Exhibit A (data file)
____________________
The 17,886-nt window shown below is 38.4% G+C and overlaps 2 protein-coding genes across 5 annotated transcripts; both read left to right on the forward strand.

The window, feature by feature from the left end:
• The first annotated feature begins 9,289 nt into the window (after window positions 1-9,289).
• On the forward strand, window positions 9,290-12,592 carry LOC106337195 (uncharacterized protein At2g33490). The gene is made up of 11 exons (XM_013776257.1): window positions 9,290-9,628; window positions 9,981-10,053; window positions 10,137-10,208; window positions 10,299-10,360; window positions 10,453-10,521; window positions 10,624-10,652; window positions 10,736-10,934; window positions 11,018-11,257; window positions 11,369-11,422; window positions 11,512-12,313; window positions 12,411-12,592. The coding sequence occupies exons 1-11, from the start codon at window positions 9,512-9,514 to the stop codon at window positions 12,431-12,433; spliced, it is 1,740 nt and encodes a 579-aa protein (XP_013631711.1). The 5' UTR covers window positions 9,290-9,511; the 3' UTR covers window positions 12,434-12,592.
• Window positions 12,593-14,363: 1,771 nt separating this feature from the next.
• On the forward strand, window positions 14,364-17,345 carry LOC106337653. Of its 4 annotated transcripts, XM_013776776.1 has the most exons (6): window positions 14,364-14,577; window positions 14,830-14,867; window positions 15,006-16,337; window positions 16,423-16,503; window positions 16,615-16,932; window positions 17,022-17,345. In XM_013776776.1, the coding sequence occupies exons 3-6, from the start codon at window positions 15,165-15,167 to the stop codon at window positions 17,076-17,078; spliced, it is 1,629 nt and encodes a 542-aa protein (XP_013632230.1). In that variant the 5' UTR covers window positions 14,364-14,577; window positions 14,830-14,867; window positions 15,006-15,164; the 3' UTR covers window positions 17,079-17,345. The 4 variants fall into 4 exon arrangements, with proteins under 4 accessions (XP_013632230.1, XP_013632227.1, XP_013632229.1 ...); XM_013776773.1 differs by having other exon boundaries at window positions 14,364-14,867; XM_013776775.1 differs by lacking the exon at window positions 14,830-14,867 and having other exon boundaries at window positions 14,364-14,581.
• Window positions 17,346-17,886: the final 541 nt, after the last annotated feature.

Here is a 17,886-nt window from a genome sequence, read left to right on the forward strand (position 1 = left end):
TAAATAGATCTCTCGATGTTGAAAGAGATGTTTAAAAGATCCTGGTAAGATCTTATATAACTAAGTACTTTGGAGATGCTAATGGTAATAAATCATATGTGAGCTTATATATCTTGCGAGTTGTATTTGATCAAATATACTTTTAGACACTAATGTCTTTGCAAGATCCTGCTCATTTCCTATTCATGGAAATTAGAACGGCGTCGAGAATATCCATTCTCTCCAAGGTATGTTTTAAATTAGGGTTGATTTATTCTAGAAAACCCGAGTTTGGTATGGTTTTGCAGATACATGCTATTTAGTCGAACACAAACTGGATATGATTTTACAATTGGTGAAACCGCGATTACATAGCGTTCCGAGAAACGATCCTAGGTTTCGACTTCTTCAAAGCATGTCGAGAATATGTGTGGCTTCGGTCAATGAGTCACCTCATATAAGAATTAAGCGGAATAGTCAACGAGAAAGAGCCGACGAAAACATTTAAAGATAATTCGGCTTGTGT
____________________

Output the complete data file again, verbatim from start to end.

The 17,886-nt window shown below is 38.4% G+C and overlaps 2 protein-coding genes across 5 annotated transcripts; both read left to right on the forward strand.

The window, feature by feature from the left end:
• The first annotated feature begins 9,289 nt into the window (after window positions 1-9,289).
• On the forward strand, window positions 9,290-12,592 carry LOC106337195 (uncharacterized protein At2g33490). The gene is made up of 11 exons (XM_013776257.1): window positions 9,290-9,628; window positions 9,981-10,053; window positions 10,137-10,208; window positions 10,299-10,360; window positions 10,453-10,521; window positions 10,624-10,652; window positions 10,736-10,934; window positions 11,018-11,257; window positions 11,369-11,422; window positions 11,512-12,313; window positions 12,411-12,592. The coding sequence occupies exons 1-11, from the start codon at window positions 9,512-9,514 to the stop codon at window positions 12,431-12,433; spliced, it is 1,740 nt and encodes a 579-aa protein (XP_013631711.1). The 5' UTR covers window positions 9,290-9,511; the 3' UTR covers window positions 12,434-12,592.
• Window positions 12,593-14,363: 1,771 nt separating this feature from the next.
• On the forward strand, window positions 14,364-17,345 carry LOC106337653. Of its 4 annotated transcripts, XM_013776776.1 has the most exons (6): window positions 14,364-14,577; window positions 14,830-14,867; window positions 15,006-16,337; window positions 16,423-16,503; window positions 16,615-16,932; window positions 17,022-17,345. In XM_013776776.1, the coding sequence occupies exons 3-6, from the start codon at window positions 15,165-15,167 to the stop codon at window positions 17,076-17,078; spliced, it is 1,629 nt and encodes a 542-aa protein (XP_013632230.1). In that variant the 5' UTR covers window positions 14,364-14,577; window positions 14,830-14,867; window positions 15,006-15,164; the 3' UTR covers window positions 17,079-17,345. The 4 variants fall into 4 exon arrangements, with proteins under 4 accessions (XP_013632230.1, XP_013632227.1, XP_013632229.1 ...); XM_013776773.1 differs by having other exon boundaries at window positions 14,364-14,867; XM_013776775.1 differs by lacking the exon at window positions 14,830-14,867 and having other exon boundaries at window positions 14,364-14,581.
• Window positions 17,346-17,886: the final 541 nt, after the last annotated feature.

Here is a 17,886-nt window from a genome sequence, read left to right on the forward strand (position 1 = left end):
TAAATAGATCTCTCGATGTTGAAAGAGATGTTTAAAAGATCCTGGTAAGATCTTATATAACTAAGTACTTTGGAGATGCTAATGGTAATAAATCATATGTGAGCTTATATATCTTGCGAGTTGTATTTGATCAAATATACTTTTAGACACTAATGTCTTTGCAAGATCCTGCTCATTTCCTATTCATGGAAATTAGAACGGCGTCGAGAATATCCATTCTCTCCAAGGTATGTTTTAAATTAGGGTTGATTTATTCTAGAAAACCCGAGTTTGGTATGGTTTTGCAGATACATGCTATTTAGTCGAACACAAACTGGATATGATTTTACAATTGGTGAAACCGCGATTACATAGCGTTCCGAGAAACGATCCTAGGTTTCGACTTCTTCAAAGCATGTCGAGAATATGTGTGGCTTCGGTCAATGAGTCACCTCATATAAGAATTAAGCGGAATAGTCAACGAGAAAGAGCCGACGAAAACATTTAAAGATAATTCGGCTTGTGT